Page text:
July 28, 2021

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The White House

In the Current Issue

Volume 136 - Number 2 - Summer 2021


How to Win a “Long Game”: The Voting Rights Act, the Republican Party, and the Politics of Counter-Enforcement
Adrienne Jones and ANDREW POLSKY examine how the Republican Party engaged in counter-enforcement of the Voting Rights Act of 1965, notably during the Reagan and Bush 43 administrations, in an effort to maximize the voting strength of pro-Republican voting constituencies. They argue that sustained counter-enforcement efforts lead to sharp policy oscillations when parties alternate in power and that if a party pursues the long game of persistent counter-enforcement, it may find itself with the opportunity to achieve lasting results.

Pugnacious Presidents: Democratic Constitutional Systems and International Conflict
Matthew Kroenig and Madison Schramm analyze how domestic political institutions affect international conflict. Using standard international relations datasets on conflict, they demonstrate that jointly-presidential democratic dyads are over two times more likely to become involved in militarized interstate disputes than other jointly-democratic dyads. They also find that when it comes to lower-level conflicts, jointly-presidential dyads are statistically indistinguishable from nondemocratic dyads. They argue that the results have important implications for our understanding of democratic peace theory and the causes of international conflict.

The Life Cycle of Grand Strategies: The Case of the American Shift to Containment
Ilai Z. Saltzman examines the way grand strategies change by identifying their “life-cycle.” He argues that replacing an existing grand strategy is a multiplayer and decentralized process incorporating the ideational inputs of various actors, and that this process is more chaotic, porous, and nonlinear than we tend to think.

Economic Sectionalism, Executive-Centered Partisanship, and the Politics of the State and Local Tax Deduction
Nicholas F. Jacobs examines the partisan implications of the 2017 Tax Cuts and Jobs Act and its reform of the state and local tax deduction. He argues that fundamental changes in the geographic composition of the electorate and the centrality of presidential politics in the party system explain why the Republican Party reduced one of the most unequal features of the U.S. tax code, but chose not to emphasize its egalitarian consequences.

Does Race Stop at the Water’s Edge? Elites, the Public, and Support for Foreign Intervention among White U.S. Citizens over Time
Jon Green examines recent and historical relationships between individuals’ racial attitudes and their support for U.S. foreign policy interventions abroad. He argues that such relationships are persistent over time and are strongest among college-educated citizens, who are likelier to be socialized into elite- level political conflict.

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Book Reviews

Burning Down the House: Newt Gingrich, the Fall of a Speaker, and the Rise of the New Republican Party, Julian E. Zelizer
Reviewed by Emily Baer FREE

America’s Inequality Trap, Nathan J. Kelly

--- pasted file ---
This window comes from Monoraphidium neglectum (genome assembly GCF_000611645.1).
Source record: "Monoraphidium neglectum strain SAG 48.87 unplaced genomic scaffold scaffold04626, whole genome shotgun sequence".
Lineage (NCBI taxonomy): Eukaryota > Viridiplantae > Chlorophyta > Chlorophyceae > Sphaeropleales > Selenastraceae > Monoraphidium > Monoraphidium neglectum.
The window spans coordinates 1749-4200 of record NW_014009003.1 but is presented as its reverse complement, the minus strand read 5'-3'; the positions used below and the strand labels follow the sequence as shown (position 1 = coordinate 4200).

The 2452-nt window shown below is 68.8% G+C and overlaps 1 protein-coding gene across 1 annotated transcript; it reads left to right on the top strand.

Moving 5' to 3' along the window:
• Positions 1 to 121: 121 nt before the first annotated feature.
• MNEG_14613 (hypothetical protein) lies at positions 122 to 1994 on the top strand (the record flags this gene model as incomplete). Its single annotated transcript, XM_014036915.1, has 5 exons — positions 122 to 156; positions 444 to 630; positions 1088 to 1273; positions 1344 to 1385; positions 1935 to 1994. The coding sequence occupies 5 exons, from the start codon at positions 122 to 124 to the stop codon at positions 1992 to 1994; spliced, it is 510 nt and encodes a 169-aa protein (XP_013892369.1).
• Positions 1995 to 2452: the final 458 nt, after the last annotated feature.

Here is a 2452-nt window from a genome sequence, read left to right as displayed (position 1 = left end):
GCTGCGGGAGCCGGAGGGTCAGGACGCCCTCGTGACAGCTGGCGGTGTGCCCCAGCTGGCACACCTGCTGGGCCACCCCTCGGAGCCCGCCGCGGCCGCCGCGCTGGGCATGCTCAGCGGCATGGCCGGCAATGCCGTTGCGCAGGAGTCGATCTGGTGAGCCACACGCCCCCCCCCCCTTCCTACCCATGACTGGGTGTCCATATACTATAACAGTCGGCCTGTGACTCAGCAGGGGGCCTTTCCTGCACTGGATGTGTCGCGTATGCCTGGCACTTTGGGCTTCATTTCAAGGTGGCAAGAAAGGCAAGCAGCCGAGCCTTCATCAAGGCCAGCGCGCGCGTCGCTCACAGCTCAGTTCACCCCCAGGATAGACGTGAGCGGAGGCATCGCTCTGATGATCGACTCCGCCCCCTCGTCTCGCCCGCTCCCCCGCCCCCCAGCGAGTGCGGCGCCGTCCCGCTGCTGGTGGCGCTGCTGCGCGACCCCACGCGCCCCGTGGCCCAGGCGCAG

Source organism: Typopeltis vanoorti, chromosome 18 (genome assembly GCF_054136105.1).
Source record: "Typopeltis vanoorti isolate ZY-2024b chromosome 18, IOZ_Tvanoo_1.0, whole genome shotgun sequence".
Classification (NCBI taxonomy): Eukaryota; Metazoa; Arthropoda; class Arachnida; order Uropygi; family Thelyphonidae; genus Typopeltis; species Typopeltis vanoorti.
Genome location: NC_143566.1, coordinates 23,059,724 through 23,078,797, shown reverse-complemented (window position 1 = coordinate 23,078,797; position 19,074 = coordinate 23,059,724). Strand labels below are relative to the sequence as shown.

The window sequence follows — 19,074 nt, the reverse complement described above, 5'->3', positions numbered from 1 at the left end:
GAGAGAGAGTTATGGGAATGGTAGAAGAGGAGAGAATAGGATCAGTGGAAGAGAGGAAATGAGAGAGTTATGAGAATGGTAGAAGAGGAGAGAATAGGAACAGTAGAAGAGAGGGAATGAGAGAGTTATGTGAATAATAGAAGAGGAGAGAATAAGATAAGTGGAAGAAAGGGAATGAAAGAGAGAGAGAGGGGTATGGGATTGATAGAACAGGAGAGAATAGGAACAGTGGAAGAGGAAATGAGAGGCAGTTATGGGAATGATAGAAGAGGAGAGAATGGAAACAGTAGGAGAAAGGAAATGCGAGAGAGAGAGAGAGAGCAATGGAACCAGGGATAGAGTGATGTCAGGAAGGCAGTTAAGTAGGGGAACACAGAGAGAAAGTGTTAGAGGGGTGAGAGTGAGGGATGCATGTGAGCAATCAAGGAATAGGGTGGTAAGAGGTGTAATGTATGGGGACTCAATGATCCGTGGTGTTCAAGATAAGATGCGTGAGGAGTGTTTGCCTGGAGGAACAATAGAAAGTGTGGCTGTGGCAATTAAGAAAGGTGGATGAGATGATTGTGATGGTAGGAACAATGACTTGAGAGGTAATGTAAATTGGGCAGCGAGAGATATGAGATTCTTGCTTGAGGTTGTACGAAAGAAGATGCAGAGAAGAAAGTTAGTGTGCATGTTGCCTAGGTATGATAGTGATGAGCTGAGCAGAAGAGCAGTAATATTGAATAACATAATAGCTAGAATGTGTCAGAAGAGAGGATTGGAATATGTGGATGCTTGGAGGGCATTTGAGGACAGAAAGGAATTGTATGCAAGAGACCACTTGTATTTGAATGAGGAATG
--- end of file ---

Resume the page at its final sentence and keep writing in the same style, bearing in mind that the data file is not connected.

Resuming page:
Reviewed by Matthew J. Lacombe FREE

Uncounted: The Crisis of Voter Suppression in America, Gilda R. Daniels
Reviewed by Melanie J. Springer FREE

Meddling in the Ballot Box: The Causes and Effects of Partisan Electoral Intervention, Dov H. Levin
Reviewed by Robert Y. Shapiro FREE

A Nation Fragmented: The Public Agenda in the Information Age, Jill A. Edy and Patrick C. Meirick
Reviewed by Edwin Amenta

1774: The Long Year of Revolution, Mary Beth Norton
Reviewed by Mark Boonshoft

The President and the Supreme Court: Going Public on Judicial Decisions from Washington to Trump, Paul M. Collins Jr. and Matthew Esbaugh-Soha
Reviewed by Alex Acs

The Conscientious Justice: How Supreme Court Justices’ Personalities Influence the Law, the High Court, and the Constitution, Ryan Black , Ryan J. Owens , Justin Wedeking and Patrick C. Wohlfarth
Reviewed by Christopher M. Parker

Trump and Us: What He Says and Why People Listen, Roderick P. Hart
Reviewed by Nathan Angelo

Rough Draft: Cold War Military Manpower Policy and the Origins of Vietnam-Era Draft Resistance, Amy J. Rutenberg
Reviewed by Max Margulies

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Meet and Greet with Robert Y. Shapiro
Book Talk with Andrew Hacker
Reflections on the Centennial of Women's Suffrage
Money and Politics
Panel III Highlights - Greater Good Gathering
Panel V Highlights - Greater Good Gathering
Robert Jervis - Panel VII - Greater Good Gathering

About PSQ's Editor


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For the People Act (HR.1/S.1) Unpacked

July 22, 2021


Editor’s spotlight

Immigration Policy

The Costs and Benefits of Immigration
Darrell M. West

Economic Insecurity, Prejudicial Stereotypes, and Public Opinion on Immigration Policy
Peter Burns and James G. Gimpel


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Publishing since 1886, PSQ is the most widely read and accessible scholarly journal with distinguished contributors such as: Lisa Anderson, Robert A. Dahl, Samuel P. Huntington, Robert Jervis, Joseph S. Nye, Jr., Theda Skocpol, Woodrow Wilson

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Presidential Selection and Democracy   PRESIDENTIAL SELECTION AND DEMOCRACY

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With neither an ideological nor a partisan bias, PSQ looks at facts and analyzes data objectively to help readers understand what is really going on in national and world affairs.

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